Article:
This domain, Medarch realised, was more than abandoned: it was the scene of some terrible annihilation, and had been preserved as a bleak reliquary of the human race. The hideous soul of a mad poet had created this roofless vault as a symbol of the Earth and its place in a blind cosmos. What the people of Zothique knew in their fearful hearts was here proven. Medarch thought this and smiled within himself, but said nothing. For his soul was deeper than those of his companions. He was a murderer, where they were merely thieves. His parents had lived and died on the accursed isle of Uccastrog; and he had been delivered from his mother’s womb by the jaws of a hound.

When the haze of reddish light beyond the trees tuned to illimitable blackness, clouds obscuring even the brightest stars, the three men stopped to light a fire and rest once more. They ate little, unsure of their destination; but drank deep of the spirit of grain, since a certain unease had come upon them. Jharscain, who was the most afraid, drank most deeply. They spoke little, but stared thoughtfully into the heart of the fire, where the twigs and branches were charred to a bonelike white. At length, they stamped out the fire and gave themselves up to sleep.

Jharscain slept poorly, troubled by a thirst that his previous intake had served only to intensify. The darkness itched at his eyes like a coarse fabric. Silently, he reached for the bag containing the vessel of grain liquor; with infinite care, he tilted it above his gaping mouth. Only a few precious mouthfuls remained. He fancied he could see the creeping denizens of the cobwebs, spinning fine threads to reach him; when he shut his eyes, he saw them still. A death-mask of perspiration covered his face. Then he heard a voice close by: ‘Wilt thou not drink with us?’ When he opened his eyes, he saw lights flickering just beyond the nearest trees.

As he staggered through the undergrowth toward the blurred lights, Jharscain heard the faint sounds of some terrific revel; wine was poured and gulped, voices were raised in drunken litany to Thasaidon. The very air seemed hazy with the fumes of wine. Around him, pale hands raised drinking-vessels and tipped them into faces of mist. The leaves shifted underfoot, and he fell to his knees. Dead leaves rose and drifted around him, their veins swollen with sweet-scented wine. But when a leaf touched his face, its thin flesh was dry as the driest paper. It stuck to his lips; as he raised a hand to pull it away, more leaves settled on his face. Where they touched him, his skin dried out; it shrivelled and broke, as if burned by the cold flame of sobriety. However much blood the leaves took from him, they remained as dry as bones in the desert.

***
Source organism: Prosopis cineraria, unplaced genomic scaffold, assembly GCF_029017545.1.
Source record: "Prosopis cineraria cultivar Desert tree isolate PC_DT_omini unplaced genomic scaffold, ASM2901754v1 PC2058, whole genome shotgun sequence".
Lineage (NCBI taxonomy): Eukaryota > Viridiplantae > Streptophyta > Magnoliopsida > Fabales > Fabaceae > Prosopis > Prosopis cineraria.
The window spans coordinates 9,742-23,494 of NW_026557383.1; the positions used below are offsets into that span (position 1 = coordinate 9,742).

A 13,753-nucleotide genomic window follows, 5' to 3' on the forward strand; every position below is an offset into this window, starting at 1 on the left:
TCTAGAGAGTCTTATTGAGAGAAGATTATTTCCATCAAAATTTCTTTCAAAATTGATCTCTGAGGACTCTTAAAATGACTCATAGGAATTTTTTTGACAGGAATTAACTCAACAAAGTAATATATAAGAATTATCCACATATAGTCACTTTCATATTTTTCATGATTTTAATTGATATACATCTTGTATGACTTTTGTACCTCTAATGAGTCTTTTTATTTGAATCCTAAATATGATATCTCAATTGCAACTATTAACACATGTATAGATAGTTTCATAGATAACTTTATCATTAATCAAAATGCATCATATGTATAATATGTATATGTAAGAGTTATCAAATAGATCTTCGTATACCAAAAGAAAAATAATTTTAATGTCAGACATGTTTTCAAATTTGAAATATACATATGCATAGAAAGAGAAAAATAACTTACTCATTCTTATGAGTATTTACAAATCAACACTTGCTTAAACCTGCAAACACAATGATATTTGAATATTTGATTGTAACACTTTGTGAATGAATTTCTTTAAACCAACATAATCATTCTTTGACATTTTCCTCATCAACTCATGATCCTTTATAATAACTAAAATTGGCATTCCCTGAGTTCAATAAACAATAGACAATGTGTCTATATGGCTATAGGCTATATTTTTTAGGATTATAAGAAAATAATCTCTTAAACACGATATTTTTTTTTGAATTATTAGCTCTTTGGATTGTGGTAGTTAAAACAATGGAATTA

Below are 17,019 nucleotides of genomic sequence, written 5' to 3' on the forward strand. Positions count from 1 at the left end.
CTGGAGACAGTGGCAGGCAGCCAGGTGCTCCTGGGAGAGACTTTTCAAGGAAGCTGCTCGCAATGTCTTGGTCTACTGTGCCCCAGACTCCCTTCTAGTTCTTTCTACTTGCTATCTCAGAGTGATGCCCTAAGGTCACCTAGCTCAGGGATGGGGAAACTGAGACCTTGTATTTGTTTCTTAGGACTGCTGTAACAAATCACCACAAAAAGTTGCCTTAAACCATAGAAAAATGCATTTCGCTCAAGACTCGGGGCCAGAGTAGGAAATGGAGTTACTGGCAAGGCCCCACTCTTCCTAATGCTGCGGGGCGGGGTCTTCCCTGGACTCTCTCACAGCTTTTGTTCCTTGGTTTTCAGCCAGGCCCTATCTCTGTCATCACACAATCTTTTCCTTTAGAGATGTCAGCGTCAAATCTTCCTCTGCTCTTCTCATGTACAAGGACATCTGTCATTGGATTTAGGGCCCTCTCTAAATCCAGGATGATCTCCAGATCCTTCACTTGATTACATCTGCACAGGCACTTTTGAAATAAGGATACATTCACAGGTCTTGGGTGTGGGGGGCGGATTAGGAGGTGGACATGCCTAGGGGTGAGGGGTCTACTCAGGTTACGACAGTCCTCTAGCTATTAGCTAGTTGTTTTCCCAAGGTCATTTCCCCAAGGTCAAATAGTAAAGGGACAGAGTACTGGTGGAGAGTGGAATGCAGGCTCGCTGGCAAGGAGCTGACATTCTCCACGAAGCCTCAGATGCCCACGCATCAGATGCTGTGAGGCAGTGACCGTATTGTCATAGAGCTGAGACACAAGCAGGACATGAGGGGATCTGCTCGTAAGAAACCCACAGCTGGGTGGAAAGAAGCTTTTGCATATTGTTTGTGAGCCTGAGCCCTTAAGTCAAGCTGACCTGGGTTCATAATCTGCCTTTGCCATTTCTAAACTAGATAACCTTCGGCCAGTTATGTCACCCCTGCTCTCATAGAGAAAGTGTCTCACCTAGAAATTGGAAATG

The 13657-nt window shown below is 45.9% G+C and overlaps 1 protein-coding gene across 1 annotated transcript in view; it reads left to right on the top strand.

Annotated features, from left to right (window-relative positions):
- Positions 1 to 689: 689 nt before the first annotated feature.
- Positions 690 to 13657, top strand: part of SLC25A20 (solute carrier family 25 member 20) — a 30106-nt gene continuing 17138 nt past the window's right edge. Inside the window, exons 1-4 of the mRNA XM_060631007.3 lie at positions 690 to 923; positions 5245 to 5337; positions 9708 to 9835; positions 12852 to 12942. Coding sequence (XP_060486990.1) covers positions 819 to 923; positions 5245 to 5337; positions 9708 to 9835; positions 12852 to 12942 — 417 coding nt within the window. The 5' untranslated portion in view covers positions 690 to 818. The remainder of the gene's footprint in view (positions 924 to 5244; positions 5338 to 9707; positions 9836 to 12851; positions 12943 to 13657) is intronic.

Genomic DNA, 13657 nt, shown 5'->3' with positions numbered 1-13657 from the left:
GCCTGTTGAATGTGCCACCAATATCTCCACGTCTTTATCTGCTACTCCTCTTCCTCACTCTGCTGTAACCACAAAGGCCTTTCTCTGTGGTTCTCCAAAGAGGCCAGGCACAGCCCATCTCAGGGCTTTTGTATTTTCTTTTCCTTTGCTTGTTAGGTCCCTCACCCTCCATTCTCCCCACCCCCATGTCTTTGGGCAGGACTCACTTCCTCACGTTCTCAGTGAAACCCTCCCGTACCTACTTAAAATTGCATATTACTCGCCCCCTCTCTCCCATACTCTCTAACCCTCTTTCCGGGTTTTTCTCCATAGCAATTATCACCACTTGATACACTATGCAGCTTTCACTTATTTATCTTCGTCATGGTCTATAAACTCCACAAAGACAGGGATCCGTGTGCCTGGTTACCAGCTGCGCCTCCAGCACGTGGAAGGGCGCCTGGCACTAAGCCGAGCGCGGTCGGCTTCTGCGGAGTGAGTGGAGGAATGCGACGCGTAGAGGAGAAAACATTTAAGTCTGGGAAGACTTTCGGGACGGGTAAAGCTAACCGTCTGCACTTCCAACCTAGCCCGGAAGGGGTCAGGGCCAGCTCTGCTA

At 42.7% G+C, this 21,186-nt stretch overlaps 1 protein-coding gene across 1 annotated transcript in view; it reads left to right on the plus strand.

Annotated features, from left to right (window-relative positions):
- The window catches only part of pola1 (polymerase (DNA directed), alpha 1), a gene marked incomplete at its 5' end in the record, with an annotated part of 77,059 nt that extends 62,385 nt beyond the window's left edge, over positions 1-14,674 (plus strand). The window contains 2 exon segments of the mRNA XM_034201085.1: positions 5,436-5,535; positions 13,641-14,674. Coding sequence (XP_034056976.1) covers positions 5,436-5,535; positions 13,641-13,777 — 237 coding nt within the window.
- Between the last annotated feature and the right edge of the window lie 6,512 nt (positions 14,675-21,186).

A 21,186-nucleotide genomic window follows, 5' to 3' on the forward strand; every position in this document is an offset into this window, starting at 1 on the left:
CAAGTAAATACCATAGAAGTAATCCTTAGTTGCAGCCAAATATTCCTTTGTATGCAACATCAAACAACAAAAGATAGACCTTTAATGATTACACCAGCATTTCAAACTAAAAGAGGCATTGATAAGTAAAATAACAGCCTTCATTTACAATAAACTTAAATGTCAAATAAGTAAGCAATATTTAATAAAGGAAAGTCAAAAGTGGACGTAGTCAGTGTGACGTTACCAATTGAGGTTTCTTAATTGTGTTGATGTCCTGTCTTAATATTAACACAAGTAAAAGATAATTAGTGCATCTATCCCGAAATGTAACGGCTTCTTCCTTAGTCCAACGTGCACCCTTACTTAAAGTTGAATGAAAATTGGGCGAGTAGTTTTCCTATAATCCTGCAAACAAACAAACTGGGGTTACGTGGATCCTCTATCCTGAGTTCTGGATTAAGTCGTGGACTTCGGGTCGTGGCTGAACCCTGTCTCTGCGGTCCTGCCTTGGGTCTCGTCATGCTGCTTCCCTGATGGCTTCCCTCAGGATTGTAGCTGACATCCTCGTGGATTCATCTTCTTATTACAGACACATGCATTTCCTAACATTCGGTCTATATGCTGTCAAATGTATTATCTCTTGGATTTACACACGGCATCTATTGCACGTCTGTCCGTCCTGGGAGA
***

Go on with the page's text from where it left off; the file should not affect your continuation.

Later in the night, Dimela stirred from his uneasy slumber. Was that a laugh he had heard: a sound bright with youthful vigour, yet strangely curdled with desire? Perhaps a hanging cobweb had fallen on him; it had felt as soft and clinging as a maiden’s long hair. He had last savoured the pleasures of carnal love three nights before, at a debauched inn of the town known as Acoxgrun. Now loneliness rode on his back, and the darkness was faintly scented with the perfume of roses. A figure moved between the nearest trees, backlit by a distant fire: a silhouette whose contours were drawn by the hand of his needs. And now he could hear the crackling of the fire, and the voices of those who writhed and danced around it: whispering, pleading, laughing, sobbing, gasping. He could not see them clearly; yet he heard their message of joy and anguish. ‘Wilt thou not dance with us?’

Tearing at his clothes, Dimela stumbled towards the blood-red fire. Though it appeared close, his steps brought it no closer. Eventually he stopped, confused; and a cloud of dead leaves rose gently around him, evading his outstretched arms to drift like patches of lonely skin upon his body. So overwhelming were his sensations that the loss of blood went unnoticed. The leaves that floated before Dimela’s fading gaze bore the reddened imprint of faces transfigured by the secret fire of ecstasy. As his flesh joined with theirs, the night exposed the keen nakedness of bone. And so it began over again.

Medarch slept like a child until Dawn, twining about his thin fingers a cloth formerly used for strangling. The rumour of light that was sunrise in Zothique roused him and told him he was alone. His first thought was that the other two villains had abandoned him to continue their search for the house of Niil together. Then he saw that their shoulder-bags remained. Had they been taken by some wild beast of the nighted forest? But there was no sign of struggle, no blood on the dead leaves. Besides, what animal life had they seen in this crypt of shadows? Then a faint sound, as of choking breath or waterlogged footfalls, came from beyond the trees on the other side of the dead fire. Medarch gripped his dagger and crossed the ashes. Some cobwebs, he saw, had been torn aside; he stepped through the gap.

The body of Jharscain lay in a drift of leaves that half-covered him. The skin of his face was stretched like parchment over his skull, and was so dry that the corners of his mouth had torn into a hideous thin grimace. As Medarch watched, the cadaver’s sere hands twitched mindlessly; and from the stretched parody of a mouth, a pale tongue emerged to lick the cracked and bloodless lips. A dead leaf moved on his throat with a horrible purpose, cutting into skin that was already as ravaged as that of a desiccated corpse in the deep catacombs of Naat. Despite his long and pleasurable experience of horror, Medarch felt a shiver pass through him. Raising his eyes, he saw a red blur through the veil of cobweb that linked two branches: a brighter red than that of the crepuscular daylight.